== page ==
The Seikilos Epitaph. His song is in the bottom half of the inscription, taking up all but the final existing line.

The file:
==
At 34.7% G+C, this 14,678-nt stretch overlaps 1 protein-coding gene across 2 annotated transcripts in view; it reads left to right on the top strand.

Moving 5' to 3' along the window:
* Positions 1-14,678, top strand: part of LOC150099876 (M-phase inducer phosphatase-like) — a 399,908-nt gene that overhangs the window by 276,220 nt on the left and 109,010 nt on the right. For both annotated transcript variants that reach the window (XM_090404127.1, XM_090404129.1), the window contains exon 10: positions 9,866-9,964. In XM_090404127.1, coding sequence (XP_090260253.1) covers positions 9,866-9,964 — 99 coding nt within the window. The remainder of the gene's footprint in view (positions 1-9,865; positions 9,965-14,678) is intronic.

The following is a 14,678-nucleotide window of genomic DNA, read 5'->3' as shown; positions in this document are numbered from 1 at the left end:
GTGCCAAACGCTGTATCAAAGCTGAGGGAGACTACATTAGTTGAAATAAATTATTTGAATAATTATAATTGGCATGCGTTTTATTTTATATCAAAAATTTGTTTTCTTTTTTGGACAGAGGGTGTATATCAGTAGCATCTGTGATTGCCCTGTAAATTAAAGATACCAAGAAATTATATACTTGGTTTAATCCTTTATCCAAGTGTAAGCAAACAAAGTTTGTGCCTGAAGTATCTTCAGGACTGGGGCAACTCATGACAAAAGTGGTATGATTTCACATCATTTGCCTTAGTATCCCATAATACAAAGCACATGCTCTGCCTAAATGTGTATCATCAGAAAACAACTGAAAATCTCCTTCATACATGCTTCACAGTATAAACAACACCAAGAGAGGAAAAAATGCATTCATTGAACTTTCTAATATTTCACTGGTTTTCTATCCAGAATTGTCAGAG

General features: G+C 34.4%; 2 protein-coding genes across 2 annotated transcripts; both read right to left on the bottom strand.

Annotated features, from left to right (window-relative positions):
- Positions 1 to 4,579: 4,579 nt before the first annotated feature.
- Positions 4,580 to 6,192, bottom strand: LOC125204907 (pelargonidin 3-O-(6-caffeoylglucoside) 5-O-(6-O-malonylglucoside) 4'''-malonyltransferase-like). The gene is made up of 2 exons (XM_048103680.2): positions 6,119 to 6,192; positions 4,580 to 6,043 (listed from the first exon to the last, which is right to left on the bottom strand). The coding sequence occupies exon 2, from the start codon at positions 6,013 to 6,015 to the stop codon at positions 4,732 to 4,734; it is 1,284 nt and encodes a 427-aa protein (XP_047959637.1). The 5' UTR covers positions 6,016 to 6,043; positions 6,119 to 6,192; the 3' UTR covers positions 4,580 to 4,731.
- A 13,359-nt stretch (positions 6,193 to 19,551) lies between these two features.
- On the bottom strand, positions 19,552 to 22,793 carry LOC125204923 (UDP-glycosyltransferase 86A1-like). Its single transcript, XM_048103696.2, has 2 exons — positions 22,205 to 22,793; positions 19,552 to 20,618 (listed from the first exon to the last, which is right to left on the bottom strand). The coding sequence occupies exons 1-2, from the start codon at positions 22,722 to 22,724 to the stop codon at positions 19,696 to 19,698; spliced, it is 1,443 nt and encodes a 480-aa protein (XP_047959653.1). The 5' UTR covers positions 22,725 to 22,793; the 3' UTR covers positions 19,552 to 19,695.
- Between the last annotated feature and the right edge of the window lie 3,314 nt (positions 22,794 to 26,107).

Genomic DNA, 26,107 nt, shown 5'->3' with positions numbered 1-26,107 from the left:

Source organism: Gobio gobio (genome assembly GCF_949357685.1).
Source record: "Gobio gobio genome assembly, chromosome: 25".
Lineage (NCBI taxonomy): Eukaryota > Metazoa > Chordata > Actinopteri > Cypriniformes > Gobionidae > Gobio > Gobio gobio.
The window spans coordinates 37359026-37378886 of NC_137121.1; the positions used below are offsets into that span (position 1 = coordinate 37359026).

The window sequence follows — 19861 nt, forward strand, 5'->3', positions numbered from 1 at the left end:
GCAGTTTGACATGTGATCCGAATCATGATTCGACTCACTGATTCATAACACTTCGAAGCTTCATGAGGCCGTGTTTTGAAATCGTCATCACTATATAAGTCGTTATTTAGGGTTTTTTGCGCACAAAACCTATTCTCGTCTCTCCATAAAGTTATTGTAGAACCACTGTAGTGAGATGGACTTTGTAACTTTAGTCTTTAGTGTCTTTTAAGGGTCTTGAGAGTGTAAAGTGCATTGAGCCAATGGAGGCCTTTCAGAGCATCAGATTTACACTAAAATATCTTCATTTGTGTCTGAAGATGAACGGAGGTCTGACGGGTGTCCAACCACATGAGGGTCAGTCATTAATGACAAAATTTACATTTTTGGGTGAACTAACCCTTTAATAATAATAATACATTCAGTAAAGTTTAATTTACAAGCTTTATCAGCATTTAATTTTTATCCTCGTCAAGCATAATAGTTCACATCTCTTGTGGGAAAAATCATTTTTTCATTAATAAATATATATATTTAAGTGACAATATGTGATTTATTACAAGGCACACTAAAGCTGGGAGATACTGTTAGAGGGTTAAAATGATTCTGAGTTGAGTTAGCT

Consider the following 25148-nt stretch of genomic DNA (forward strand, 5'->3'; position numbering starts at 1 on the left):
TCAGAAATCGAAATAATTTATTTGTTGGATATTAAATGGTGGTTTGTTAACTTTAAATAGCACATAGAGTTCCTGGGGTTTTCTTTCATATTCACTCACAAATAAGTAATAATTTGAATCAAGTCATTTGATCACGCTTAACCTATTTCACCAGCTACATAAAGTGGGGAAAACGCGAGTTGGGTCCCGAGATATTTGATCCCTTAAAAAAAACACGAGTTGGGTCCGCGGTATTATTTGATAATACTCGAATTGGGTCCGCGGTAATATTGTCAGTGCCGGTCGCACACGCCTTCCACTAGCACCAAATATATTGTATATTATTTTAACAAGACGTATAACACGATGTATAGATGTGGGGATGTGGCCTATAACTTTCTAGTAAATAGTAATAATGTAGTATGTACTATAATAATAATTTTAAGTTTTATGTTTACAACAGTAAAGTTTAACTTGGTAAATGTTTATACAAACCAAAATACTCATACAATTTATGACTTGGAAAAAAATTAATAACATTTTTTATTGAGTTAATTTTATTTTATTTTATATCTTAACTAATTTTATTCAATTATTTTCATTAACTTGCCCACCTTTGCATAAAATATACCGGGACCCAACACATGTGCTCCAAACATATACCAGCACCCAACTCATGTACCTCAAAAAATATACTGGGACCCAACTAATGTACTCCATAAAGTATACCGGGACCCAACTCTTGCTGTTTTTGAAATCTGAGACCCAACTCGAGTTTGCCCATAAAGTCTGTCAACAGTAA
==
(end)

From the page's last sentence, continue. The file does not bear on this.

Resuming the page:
Since the early 1900s scholars have debated Seikilos's true purpose in creating the memorial, because the abbreviation of the name "Euter" can mean different things. It could be a patronym, as in "Seikilos son of Euterpes", or a reference to the Muse Euterpe, goddess of song and elegiac poetry. These readings suggest the Epitaph was not a tombstone but an example of a votive column, which were installed in Ancient Greek cemeteries to commemorate personal triumphs (such as a victory in a music competition) and thank the appropriate deities. This could help explain why Seikilos took the very unusual step of "self-publishing" his tune here. Grave and votive column inscriptions were meant to draw attention from passersby and spread a person's fame.